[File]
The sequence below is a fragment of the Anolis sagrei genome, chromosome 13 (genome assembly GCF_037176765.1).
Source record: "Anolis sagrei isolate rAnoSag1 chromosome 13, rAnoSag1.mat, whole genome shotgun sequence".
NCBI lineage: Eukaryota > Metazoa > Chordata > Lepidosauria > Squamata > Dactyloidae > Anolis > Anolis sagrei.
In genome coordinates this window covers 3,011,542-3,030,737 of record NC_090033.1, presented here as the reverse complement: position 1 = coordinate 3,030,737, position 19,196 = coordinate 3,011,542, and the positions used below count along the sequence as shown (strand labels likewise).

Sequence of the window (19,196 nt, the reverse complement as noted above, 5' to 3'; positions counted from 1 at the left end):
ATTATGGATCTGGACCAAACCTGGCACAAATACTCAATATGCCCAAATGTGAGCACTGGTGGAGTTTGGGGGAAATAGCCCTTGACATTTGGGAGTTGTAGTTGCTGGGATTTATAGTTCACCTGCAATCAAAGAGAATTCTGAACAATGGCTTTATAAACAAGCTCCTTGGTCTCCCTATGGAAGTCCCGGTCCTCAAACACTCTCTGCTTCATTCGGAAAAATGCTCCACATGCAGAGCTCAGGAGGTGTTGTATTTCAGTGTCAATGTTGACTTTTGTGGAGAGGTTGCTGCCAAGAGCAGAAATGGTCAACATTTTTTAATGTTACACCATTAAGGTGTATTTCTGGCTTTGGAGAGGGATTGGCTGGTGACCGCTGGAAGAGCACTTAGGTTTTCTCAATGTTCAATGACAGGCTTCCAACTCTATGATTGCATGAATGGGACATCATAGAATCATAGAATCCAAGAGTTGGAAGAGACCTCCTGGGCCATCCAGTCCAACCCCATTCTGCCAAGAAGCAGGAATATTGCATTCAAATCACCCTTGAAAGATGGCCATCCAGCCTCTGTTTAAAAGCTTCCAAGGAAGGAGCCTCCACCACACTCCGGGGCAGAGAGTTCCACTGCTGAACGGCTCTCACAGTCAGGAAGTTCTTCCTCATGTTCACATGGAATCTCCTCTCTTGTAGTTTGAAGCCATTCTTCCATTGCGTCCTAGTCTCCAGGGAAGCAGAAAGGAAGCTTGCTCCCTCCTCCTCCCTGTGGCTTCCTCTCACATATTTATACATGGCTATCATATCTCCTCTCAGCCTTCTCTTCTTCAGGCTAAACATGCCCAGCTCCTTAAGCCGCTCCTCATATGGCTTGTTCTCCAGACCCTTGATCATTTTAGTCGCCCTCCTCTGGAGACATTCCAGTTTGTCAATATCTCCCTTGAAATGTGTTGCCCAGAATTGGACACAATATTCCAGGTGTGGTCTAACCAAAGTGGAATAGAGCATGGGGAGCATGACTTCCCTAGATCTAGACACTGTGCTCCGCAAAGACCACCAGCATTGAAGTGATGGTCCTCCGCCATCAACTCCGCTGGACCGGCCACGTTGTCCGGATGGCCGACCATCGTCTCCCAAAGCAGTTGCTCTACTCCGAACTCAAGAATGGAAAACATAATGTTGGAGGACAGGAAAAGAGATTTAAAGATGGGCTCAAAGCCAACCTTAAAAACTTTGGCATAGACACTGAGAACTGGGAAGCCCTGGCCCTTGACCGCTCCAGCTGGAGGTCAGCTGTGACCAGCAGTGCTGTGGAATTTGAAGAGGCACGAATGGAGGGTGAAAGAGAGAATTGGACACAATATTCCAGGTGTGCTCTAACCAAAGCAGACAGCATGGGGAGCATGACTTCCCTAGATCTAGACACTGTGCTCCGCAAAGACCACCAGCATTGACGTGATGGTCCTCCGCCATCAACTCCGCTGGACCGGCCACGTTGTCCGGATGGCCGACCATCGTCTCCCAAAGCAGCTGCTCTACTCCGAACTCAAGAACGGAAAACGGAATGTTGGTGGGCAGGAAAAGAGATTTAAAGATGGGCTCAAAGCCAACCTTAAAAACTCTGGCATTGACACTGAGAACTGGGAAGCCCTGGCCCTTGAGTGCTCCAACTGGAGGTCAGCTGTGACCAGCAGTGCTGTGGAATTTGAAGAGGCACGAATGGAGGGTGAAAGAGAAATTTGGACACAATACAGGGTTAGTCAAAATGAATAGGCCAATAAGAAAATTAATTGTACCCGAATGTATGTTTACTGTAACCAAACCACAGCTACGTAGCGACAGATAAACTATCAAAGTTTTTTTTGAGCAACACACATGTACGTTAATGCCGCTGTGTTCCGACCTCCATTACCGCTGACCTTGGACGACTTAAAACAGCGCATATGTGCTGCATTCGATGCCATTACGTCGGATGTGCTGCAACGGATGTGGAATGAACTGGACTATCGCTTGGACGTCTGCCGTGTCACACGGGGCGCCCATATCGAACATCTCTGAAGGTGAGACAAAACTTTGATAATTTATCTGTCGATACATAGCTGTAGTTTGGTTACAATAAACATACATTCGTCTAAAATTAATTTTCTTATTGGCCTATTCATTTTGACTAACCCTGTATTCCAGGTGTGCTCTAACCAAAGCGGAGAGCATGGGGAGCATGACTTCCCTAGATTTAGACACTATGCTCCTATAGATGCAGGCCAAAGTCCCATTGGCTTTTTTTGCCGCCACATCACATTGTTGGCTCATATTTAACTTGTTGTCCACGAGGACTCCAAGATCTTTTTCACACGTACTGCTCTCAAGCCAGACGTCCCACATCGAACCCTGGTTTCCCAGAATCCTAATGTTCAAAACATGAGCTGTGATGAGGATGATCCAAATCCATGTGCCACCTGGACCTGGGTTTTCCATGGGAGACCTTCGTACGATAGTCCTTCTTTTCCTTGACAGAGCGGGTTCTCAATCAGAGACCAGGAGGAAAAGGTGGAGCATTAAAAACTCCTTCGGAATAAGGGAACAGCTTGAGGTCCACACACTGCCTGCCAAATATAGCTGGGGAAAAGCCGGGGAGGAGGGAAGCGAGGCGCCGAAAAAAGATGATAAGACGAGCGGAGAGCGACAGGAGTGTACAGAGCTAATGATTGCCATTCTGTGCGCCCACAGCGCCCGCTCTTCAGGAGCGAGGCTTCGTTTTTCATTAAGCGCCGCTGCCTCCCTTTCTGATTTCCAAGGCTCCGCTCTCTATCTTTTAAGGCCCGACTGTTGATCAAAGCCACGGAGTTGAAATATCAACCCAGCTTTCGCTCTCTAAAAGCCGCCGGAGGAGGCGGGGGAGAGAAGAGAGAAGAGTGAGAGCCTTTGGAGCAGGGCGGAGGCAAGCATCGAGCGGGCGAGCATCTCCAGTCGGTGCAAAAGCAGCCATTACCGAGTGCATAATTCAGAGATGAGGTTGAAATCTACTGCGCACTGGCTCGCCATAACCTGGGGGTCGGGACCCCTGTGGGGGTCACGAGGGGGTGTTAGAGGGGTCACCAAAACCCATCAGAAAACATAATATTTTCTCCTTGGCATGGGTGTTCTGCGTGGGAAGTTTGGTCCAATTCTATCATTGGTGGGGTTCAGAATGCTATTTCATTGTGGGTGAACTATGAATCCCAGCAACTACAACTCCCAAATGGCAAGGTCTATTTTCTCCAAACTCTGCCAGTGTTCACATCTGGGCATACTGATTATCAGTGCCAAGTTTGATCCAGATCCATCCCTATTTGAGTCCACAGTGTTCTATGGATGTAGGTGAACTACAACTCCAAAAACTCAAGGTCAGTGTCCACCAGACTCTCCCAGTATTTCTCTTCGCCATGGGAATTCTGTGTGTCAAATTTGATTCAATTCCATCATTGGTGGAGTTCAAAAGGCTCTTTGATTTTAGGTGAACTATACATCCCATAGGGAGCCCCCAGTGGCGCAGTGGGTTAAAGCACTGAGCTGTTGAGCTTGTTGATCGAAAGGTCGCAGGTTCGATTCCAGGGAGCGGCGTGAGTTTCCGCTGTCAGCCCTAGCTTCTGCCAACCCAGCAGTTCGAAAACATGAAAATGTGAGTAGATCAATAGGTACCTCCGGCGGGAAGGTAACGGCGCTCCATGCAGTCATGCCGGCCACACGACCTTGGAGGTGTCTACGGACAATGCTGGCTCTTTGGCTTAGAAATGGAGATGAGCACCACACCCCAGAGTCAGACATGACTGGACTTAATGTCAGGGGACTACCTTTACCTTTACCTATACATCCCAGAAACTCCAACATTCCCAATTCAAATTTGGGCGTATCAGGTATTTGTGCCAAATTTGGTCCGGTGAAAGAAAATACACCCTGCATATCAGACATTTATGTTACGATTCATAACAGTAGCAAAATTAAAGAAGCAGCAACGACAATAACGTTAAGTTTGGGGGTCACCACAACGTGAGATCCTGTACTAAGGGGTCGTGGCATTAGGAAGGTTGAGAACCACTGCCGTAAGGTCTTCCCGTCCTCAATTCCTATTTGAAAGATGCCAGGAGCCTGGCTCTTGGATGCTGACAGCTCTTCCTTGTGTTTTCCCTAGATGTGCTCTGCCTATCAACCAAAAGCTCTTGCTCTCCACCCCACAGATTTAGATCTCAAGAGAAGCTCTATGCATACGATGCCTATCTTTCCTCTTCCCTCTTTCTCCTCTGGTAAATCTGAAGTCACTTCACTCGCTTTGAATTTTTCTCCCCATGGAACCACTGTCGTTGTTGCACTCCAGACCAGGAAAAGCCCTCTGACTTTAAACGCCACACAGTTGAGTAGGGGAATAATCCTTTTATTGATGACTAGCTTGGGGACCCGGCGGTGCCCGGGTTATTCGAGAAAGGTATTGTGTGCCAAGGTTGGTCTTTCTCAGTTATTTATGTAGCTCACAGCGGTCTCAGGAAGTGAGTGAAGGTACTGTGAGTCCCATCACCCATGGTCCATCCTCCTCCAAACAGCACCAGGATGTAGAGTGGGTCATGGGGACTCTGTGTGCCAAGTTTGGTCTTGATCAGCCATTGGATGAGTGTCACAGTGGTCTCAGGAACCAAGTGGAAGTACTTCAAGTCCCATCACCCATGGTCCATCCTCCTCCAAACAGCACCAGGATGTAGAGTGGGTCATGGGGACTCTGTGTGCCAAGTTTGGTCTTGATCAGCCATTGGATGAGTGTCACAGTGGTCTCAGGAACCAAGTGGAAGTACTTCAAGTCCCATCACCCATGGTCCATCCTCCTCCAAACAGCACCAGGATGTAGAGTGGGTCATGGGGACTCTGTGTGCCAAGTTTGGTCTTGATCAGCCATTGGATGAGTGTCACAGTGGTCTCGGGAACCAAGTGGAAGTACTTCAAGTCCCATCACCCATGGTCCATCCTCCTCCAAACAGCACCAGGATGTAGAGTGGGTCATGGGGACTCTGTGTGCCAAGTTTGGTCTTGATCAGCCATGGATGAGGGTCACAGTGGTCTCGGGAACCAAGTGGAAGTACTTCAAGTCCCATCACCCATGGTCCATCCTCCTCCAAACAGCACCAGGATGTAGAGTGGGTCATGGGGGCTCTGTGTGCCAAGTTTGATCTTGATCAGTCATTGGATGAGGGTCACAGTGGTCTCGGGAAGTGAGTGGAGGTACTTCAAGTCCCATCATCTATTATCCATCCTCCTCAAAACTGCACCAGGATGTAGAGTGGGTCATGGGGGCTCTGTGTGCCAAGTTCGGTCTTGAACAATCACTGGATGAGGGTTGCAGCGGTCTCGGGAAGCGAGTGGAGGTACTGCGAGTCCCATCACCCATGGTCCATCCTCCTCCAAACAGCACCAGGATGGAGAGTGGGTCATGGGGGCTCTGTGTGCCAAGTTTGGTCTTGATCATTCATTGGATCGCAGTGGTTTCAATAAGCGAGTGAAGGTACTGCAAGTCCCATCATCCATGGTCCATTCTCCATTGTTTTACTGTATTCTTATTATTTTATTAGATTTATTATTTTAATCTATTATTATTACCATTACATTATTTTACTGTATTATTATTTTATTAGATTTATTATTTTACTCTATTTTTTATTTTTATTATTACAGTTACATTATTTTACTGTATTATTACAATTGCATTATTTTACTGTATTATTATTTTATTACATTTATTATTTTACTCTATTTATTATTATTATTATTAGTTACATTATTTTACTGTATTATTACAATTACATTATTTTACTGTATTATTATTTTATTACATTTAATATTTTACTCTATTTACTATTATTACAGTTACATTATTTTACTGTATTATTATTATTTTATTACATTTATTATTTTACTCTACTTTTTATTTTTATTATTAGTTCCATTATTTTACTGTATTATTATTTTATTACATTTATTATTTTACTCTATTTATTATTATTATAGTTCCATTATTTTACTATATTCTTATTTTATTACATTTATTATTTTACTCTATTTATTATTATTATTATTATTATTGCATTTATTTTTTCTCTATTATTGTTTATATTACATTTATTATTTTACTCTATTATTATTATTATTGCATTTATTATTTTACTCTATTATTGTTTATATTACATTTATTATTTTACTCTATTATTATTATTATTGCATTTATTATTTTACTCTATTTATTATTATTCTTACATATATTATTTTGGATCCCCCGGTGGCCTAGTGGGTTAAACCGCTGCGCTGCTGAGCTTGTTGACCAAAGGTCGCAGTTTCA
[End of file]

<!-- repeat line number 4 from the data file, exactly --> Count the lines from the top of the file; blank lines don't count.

In genome coordinates this window covers 3,011,542-3,030,737 of record NC_090033.1, presented here as the reverse complement: position 1 = coordinate 3,030,737, position 19,196 = coordinate 3,011,542, and the positions used below count along the sequence as shown (strand labels likewise).